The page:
What is "Copyright"?
Which types of work are subject to copyright?
Copyright ownership gives the owner the exclusive right to use the work, with some exceptions. When a person creates an original work, fixed in a tangible medium, he or she automatically owns copyright to the work.
Many types of works are eligible for copyright protection, for example:
- Audiovisual works, such as TV shows, movies, and online videos
- Sound recordings and musical compositions
- Written works, such as lectures, articles, books, and musical compositions
- Visual works, such as paintings, posters, and advertisements
- Video games and computer software
- Dramatic works, such as plays and musicals
The Copyright Office has information online, and you can check with a lawyer if you want to know more.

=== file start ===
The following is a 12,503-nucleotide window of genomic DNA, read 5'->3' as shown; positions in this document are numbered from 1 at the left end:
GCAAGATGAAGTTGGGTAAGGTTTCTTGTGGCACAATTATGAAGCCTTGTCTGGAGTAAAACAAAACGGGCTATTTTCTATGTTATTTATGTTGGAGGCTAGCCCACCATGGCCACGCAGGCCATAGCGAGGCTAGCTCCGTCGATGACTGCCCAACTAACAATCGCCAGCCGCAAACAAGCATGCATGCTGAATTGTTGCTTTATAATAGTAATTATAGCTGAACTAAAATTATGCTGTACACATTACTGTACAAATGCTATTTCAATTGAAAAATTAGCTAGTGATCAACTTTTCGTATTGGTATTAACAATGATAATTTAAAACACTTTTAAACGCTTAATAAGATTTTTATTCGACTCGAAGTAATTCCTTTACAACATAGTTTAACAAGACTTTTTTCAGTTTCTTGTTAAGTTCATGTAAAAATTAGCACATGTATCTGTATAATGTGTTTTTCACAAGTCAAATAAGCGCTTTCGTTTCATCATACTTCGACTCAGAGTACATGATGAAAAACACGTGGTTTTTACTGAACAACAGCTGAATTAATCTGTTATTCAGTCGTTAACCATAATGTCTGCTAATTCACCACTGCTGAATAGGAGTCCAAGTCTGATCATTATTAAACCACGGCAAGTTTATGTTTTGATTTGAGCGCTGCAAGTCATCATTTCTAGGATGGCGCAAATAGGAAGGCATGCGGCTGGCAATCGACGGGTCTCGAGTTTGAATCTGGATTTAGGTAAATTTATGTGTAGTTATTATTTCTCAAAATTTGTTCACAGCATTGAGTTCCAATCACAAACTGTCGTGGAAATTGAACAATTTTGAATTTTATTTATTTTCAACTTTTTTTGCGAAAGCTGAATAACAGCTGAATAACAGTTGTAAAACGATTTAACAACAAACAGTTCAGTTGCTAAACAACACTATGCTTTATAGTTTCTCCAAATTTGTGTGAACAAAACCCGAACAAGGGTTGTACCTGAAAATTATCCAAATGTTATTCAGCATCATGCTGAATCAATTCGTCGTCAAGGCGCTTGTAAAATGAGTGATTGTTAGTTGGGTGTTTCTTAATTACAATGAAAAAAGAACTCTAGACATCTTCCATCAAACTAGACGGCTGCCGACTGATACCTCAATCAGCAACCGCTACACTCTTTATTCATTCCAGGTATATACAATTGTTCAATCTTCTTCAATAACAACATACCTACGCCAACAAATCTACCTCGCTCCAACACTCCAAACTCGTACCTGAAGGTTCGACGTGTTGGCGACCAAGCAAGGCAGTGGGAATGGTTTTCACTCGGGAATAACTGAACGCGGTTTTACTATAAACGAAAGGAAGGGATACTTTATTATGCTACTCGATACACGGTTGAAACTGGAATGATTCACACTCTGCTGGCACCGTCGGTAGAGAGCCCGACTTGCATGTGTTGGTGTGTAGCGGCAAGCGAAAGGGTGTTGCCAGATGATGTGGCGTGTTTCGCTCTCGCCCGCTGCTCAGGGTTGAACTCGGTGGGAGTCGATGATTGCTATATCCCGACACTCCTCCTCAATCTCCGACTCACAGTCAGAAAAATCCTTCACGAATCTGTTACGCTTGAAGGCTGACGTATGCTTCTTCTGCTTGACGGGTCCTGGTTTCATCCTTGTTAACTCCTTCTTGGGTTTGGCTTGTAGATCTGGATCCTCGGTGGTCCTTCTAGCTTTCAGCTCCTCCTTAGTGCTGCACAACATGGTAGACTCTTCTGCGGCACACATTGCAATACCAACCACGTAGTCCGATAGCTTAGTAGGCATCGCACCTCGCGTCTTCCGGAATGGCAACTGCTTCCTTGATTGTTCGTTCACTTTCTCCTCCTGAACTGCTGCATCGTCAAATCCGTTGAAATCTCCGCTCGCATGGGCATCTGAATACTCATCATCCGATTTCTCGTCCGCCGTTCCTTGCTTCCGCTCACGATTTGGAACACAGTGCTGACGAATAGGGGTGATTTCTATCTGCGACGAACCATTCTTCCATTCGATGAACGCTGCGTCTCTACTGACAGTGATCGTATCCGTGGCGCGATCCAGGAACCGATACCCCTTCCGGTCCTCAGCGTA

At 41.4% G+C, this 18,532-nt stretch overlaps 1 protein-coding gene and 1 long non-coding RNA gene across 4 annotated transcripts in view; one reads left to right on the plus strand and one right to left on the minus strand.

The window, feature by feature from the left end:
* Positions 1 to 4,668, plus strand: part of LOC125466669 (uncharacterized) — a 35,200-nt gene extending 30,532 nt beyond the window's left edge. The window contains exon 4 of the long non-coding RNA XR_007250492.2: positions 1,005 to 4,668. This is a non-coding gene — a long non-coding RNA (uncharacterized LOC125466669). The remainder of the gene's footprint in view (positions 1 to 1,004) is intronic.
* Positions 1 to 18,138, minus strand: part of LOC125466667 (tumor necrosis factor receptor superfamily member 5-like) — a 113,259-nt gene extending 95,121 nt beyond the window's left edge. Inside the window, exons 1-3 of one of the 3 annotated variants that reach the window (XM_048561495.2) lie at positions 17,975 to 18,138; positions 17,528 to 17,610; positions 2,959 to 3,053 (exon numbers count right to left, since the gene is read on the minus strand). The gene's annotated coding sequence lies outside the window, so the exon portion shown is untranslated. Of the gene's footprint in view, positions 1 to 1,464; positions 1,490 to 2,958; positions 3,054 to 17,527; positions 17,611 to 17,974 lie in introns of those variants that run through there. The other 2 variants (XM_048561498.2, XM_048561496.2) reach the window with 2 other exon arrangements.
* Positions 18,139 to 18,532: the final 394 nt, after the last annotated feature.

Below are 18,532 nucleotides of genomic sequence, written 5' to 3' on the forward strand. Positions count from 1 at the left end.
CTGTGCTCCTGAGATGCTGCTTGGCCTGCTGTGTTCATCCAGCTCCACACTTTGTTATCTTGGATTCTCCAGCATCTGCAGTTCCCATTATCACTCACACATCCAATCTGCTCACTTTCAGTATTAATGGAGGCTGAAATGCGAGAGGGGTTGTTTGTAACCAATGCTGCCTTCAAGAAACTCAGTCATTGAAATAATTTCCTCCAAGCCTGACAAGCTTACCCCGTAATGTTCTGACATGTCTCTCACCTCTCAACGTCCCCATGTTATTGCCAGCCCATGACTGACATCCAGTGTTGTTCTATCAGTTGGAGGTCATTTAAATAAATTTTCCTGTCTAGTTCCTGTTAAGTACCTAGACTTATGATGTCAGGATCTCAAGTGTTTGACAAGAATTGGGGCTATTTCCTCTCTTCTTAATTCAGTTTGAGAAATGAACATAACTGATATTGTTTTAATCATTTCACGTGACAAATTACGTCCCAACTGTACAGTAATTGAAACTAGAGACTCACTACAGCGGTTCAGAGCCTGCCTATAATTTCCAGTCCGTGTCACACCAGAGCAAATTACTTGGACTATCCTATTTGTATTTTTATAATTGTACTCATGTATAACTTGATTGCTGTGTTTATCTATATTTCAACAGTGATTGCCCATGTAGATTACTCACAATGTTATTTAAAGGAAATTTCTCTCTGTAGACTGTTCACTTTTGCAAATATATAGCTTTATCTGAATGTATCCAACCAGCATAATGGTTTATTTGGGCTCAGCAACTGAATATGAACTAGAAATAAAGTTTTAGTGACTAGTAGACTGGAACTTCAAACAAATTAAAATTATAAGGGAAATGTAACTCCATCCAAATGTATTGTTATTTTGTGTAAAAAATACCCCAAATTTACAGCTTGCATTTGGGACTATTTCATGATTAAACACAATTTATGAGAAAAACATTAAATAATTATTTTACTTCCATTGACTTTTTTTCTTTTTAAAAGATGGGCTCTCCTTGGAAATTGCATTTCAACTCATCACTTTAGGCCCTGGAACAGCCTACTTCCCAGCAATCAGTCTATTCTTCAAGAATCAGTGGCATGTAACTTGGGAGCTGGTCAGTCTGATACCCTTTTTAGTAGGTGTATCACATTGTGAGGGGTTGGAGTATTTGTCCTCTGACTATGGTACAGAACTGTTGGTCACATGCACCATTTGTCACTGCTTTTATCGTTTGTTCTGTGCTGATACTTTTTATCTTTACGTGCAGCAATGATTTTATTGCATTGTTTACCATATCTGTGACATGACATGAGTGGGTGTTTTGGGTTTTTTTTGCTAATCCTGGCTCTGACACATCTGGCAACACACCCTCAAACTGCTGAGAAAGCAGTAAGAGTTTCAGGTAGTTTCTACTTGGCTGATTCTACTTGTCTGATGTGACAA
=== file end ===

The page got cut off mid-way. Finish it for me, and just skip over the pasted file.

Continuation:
Is it possible to use a copyright-protected work without infringing?
Yes, in some circumstances, it is possible to use a copyright-protected work without infringing the owner’s copyright. For more about this, you may wish to learn about fair use. It is important to note that your content can be removed in response to a claim of copyright infringement, even if you have...
- Given credit to the copyright owner
- Refrained from monetizing the infringing content
- Charged for a copy of the content in question
- Noticed similar content that appear elsewhere on the internet
- Purchased the content including a hard or digital copy
- Recorded the content yourself from TV, a movie theater, or the radio
- Copied the content yourself from a textbook, a movie poster or photograph
- Stated that “no copyright infringement is intended”